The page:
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Maria Schröder

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The Maria Schröder/Rolf Jarl at The Red Sea Wreck ProjectThe Maria Schröder began life as the Rolf Jarl, a 1,917 GRT steam powered cargo ship of the “three-island” style built at Trondhjems Mekaniske Værksted (Yard No. 174), Trondheim, Norway, for Det Nordenfjeldske Dampskibsselskab, also of Trondheim, Norway. She was launched 19 June 1920 and delivered the following October with a length of 81 meters, beam of 12.8 meters, and draught of just under 7-meters. Propulsion was provided by a triple-expansion steam engine provided by the builder, and a single shaft for a speed of 11.5 knots (trials speed).

The ship was first placed on the Mediterranean service route where she sailed for most of the next 20 years. The next reference that we have of the ship is that she was stopped off of Algeria on 10 March 1940 by a French patrol, who ordered the ship to Oran for inspection and released a few days later.

One reference indicates that the Rolf Jarl was in Norway when Germany invaded the country, but was able to escape and sail to France in May 1940, after which, she was placed in Allied service.

In October 1940 the ship was slated to sail with Convoy HX83 to Sydney, Austrailia, but did not depart with the convoy. Instead, she was redirected to Belfast, Ireland for orders and a cargo of lumber, and then joined Convoy SC9 on the Sydney-UK passage.

On 08 December 1940, the Rolf Jarl departed Liverpool, UK, with Convoy OB256 en route to St. John, N.B. Then, in January 1941 the ship was scheduled to sail with Convoy SC20 from Halifax with a cargo of raw timber destined for Belfast. However, this was canceled and she sailed with the following convoy SC20. The following March she was slated to sail with Convoy HG57, but was redirected to sail with Convoy HG58 instead with a cargo of oranges for Bristol, UK.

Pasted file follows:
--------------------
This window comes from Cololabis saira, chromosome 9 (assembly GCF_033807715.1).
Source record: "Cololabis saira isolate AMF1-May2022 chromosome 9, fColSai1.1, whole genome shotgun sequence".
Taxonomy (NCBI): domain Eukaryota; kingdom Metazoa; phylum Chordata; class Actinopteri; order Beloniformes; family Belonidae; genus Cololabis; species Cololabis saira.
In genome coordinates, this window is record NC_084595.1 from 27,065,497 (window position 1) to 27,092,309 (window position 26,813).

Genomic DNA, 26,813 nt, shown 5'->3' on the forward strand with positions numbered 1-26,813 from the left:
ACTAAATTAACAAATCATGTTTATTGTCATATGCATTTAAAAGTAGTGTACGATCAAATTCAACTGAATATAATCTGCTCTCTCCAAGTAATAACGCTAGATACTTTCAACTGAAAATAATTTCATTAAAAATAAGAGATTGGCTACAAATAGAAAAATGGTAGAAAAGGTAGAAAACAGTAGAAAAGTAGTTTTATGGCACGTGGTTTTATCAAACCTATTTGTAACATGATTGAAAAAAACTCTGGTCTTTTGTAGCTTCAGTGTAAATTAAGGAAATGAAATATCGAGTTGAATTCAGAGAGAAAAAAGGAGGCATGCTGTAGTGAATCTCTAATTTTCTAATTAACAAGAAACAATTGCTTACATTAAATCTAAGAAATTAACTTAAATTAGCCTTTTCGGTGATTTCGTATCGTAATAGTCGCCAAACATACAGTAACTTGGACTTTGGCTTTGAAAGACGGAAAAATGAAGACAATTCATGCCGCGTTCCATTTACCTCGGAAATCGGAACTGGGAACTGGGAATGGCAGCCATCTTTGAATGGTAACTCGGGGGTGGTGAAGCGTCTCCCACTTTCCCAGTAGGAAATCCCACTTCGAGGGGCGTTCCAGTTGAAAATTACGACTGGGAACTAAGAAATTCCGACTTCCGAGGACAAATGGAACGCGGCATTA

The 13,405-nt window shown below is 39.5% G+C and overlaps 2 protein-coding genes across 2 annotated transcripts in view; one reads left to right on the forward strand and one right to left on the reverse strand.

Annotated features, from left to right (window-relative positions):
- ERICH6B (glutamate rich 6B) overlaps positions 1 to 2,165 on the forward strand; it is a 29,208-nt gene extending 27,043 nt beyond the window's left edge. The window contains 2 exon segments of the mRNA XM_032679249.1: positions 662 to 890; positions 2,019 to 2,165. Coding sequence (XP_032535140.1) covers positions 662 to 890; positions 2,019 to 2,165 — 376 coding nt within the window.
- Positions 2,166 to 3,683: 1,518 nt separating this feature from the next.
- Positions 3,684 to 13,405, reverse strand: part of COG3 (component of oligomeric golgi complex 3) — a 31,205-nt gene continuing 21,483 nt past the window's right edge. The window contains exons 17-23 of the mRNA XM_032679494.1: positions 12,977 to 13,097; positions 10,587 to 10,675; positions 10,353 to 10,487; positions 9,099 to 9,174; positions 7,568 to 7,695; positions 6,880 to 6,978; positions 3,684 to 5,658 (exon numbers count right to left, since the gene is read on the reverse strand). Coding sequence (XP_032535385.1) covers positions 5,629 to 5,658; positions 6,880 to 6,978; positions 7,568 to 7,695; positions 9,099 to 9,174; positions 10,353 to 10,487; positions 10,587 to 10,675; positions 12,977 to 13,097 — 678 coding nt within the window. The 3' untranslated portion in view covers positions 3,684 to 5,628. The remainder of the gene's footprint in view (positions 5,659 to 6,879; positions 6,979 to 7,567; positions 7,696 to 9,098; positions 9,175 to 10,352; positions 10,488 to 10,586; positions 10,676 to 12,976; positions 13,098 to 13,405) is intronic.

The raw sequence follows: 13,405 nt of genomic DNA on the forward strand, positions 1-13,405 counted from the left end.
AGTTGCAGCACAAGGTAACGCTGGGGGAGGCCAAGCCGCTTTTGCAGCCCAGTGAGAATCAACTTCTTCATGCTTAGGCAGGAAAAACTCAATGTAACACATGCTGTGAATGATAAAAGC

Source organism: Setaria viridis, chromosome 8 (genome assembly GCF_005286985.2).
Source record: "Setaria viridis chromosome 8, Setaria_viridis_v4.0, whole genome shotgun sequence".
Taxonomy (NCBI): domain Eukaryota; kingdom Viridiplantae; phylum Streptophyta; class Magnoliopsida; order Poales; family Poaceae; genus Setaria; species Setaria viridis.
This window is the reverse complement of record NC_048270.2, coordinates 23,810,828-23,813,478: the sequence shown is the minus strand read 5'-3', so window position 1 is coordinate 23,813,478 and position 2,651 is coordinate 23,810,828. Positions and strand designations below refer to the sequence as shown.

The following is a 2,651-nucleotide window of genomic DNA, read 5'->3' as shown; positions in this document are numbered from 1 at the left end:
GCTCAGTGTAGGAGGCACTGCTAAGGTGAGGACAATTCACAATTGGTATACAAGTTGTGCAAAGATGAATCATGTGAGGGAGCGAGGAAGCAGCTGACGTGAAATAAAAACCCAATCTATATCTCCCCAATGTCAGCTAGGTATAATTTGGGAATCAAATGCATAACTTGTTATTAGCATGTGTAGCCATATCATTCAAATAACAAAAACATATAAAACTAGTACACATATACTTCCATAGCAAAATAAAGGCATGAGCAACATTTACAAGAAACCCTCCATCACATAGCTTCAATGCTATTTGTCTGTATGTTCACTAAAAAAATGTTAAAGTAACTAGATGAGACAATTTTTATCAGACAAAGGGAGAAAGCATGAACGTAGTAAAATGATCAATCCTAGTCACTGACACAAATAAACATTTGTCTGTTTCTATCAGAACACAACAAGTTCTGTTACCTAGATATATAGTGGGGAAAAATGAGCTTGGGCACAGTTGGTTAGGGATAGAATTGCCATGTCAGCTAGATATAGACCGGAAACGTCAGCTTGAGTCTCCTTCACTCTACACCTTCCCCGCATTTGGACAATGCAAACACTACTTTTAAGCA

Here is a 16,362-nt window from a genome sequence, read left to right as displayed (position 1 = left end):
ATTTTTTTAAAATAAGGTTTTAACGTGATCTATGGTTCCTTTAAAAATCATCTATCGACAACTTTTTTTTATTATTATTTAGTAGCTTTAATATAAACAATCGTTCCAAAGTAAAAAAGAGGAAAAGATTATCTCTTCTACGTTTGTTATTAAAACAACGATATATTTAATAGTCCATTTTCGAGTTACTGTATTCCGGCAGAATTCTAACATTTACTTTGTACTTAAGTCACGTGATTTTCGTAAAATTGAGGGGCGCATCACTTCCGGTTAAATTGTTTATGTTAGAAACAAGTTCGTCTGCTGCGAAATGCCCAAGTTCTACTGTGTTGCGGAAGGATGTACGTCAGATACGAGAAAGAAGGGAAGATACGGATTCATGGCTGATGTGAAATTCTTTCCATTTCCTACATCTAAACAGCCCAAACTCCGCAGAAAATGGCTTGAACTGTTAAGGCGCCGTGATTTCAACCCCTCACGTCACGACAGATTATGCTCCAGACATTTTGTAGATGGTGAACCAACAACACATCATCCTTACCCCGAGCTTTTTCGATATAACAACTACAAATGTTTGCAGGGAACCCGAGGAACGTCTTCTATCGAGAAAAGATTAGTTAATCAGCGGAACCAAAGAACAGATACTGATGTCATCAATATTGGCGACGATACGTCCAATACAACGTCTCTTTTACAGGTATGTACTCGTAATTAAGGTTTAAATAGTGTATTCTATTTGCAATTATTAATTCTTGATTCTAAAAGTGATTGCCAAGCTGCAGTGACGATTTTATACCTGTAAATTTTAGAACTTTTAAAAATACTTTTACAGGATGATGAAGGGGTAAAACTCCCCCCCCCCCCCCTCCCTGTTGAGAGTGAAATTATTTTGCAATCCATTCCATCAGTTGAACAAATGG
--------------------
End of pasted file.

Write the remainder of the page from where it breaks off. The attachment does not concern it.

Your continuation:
In June 1941 the Rolf Jarl sailed with Convoy SL78, departing Freetown on 18 June and arriving in Liverpool on 12 July. And then in August, sailed with Convoy ON4 in the North Atlantic. After which she sailed with Convoy SL78 to Sydney. On the return trip, the ship was scheduled to sail as part of Convoy SC54 from Sydney to the UK, but joined the following convoy SC55 instead.

In July 1942 she sailed with Convoy SC91, and then in August she sailed on Convoy ON122 in the North Atlantic (Westbound leg).

After this, there is no more mention of the Rolf Jarl until after WWII when she was sold to Reederei Richard Schröder, Hamburg, Germany, in August 1950 and renamed the Maria Schröder.

The Loss of the Maria Schröder:
On 11 April 1956, while en route from Aqaba, Jordan to West Germany, the ship ran aground on a reef at Nabq at position 28.10N/34.30E. Attempts to refloat the ship were unsuccessful and she was declared a total constructive loss.

Diving Information

The wreck of the Maria Schröder lies atop the reef approximately 100-meters offshore from what is now the Nabq State Park. Most of the ship is still above water with a debris trail located on the starboard side of ship which leads down to a depth of about 24 meters. At the base of the wreck in the surrounding coral there is a wide variety of aquatic life to be seen. The site is popular with bird-watchers and snorkelers and is on the tour route for local tourist agencies.

About Author

Lee has been in the marketing industry for the last 15 years and now specializes in teaching marketing techniques to people in the scuba diving industry. He is founder of Dive Media Solutions which, in addition to providing complete marketing, media, communications and IT solutions exclusively for the scuba diving industry, also produces The Scuba News. You can connect with Lee via Twitter by following @DiveMedia

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